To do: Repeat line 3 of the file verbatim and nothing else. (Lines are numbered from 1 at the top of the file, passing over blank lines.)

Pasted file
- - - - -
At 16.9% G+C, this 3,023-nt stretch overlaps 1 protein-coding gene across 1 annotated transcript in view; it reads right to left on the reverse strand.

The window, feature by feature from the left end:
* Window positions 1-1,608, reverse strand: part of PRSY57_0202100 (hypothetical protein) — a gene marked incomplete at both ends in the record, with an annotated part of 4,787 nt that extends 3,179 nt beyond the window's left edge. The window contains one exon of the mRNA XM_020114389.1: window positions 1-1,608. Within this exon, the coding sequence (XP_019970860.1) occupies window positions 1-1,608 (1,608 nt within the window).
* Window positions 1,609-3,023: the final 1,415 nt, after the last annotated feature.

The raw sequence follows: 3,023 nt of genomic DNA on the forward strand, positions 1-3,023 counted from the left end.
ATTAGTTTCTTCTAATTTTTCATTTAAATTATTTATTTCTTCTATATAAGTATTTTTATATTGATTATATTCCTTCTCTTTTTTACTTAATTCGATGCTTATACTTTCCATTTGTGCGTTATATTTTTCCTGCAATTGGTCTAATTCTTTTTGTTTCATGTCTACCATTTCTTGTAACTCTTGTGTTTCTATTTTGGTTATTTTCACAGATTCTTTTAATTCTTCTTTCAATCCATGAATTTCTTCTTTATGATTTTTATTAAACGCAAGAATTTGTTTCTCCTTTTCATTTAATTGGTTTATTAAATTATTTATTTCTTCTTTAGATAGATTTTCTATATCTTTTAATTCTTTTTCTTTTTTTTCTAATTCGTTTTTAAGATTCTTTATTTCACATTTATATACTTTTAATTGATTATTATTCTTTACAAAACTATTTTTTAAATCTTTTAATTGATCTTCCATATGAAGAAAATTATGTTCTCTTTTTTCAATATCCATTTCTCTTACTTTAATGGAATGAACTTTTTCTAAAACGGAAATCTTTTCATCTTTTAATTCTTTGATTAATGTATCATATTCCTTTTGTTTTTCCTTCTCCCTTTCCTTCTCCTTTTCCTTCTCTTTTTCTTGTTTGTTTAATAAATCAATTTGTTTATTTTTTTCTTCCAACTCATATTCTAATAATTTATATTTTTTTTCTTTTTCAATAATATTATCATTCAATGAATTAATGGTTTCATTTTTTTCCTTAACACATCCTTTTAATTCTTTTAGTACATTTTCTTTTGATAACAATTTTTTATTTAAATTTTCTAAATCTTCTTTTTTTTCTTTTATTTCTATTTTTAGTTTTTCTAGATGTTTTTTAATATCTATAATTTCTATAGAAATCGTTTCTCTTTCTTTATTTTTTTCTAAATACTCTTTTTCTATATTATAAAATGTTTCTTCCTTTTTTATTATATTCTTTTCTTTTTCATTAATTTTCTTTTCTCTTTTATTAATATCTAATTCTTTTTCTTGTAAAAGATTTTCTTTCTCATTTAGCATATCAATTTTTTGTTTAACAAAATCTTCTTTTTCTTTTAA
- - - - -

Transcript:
* Window positions 1-1,608, reverse strand: part of PRSY57_0202100 (hypothetical protein) — a gene marked incomplete at both ends in the record, with an annotated part of 4,787 nt that extends 3,179 nt beyond the window's left edge. The window contains one exon of the mRNA XM_020114389.1: window positions 1-1,608. Within this exon, the coding sequence (XP_019970860.1) occupies window positions 1-1,608 (1,608 nt within the window).